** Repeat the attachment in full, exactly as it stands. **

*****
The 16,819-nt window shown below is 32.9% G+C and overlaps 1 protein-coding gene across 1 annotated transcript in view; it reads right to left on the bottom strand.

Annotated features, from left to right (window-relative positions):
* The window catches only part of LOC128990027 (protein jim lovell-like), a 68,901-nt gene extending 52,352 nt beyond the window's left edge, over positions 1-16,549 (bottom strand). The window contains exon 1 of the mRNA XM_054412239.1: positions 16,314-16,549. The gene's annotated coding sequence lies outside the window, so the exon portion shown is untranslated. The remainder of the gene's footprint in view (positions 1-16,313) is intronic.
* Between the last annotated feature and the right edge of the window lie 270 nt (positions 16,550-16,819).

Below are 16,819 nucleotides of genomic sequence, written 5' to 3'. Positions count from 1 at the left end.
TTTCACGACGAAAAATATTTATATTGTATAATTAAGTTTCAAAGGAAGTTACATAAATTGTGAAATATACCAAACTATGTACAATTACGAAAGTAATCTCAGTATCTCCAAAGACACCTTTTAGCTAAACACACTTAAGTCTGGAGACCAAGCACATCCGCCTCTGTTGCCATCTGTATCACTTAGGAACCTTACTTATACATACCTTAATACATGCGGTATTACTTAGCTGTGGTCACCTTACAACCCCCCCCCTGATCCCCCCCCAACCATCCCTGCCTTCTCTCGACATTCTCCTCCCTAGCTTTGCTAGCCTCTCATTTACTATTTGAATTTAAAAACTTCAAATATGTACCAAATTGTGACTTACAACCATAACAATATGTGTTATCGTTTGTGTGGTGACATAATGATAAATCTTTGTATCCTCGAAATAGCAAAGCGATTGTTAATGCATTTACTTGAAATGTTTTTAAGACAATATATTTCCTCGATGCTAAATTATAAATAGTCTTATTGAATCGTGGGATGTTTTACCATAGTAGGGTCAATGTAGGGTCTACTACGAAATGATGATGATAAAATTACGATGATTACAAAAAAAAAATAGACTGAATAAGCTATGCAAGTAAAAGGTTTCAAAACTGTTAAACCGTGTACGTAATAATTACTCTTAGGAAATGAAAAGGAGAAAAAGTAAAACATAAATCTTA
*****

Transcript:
The 16,819-nt window shown below is 32.9% G+C and overlaps 1 protein-coding gene across 1 annotated transcript in view; it reads right to left on the bottom strand.

Annotated features, from left to right (window-relative positions):
* The window catches only part of LOC128990027 (protein jim lovell-like), a 68,901-nt gene extending 52,352 nt beyond the window's left edge, over positions 1-16,549 (bottom strand). The window contains exon 1 of the mRNA XM_054412239.1: positions 16,314-16,549. The gene's annotated coding sequence lies outside the window, so the exon portion shown is untranslated. The remainder of the gene's footprint in view (positions 1-16,313) is intronic.
* Between the last annotated feature and the right edge of the window lie 270 nt (positions 16,550-16,819).

Below are 16,819 nucleotides of genomic sequence, written 5' to 3'. Positions count from 1 at the left end.
TTTCACGACGAAAAATATTTATATTGTATAATTAAGTTTCAAAGGAAGTTACATAAATTGTGAAATATACCAAACTATGTACAATTACGAAAGTAATCTCAGTATCTCCAAAGACACCTTTTAGCTAAACACACTTAAGTCTGGAGACCAAGCACATCCGCCTCTGTTGCCATCTGTATCACTTAGGAACCTTACTTATACATACCTTAATACATGCGGTATTACTTAGCTGTGGTCACCTTACAACCCCCCCCCTGATCCCCCCCCAACCATCCCTGCCTTCTCTCGACATTCTCCTCCCTAGCTTTGCTAGCCTCTCATTTACTATTTGAATTTAAAAACTTCAAATATGTACCAAATTGTGACTTACAACCATAACAATATGTGTTATCGTTTGTGTGGTGACATAATGATAAATCTTTGTATCCTCGAAATAGCAAAGCGATTGTTAATGCATTTACTTGAAATGTTTTTAAGACAATATATTTCCTCGATGCTAAATTATAAATAGTCTTATTGAATCGTGGGATGTTTTACCATAGTAGGGTCAATGTAGGGTCTACTACGAAATGATGATGATAAAATTACGATGATTACAAAAAAAAAATAGACTGAATAAGCTATGCAAGTAAAAGGTTTCAAAACTGTTAAACCGTGTACGTAATAATTACTCTTAGGAAATGAAAAGGAGAAAAAGTAAAACATAAATCTTA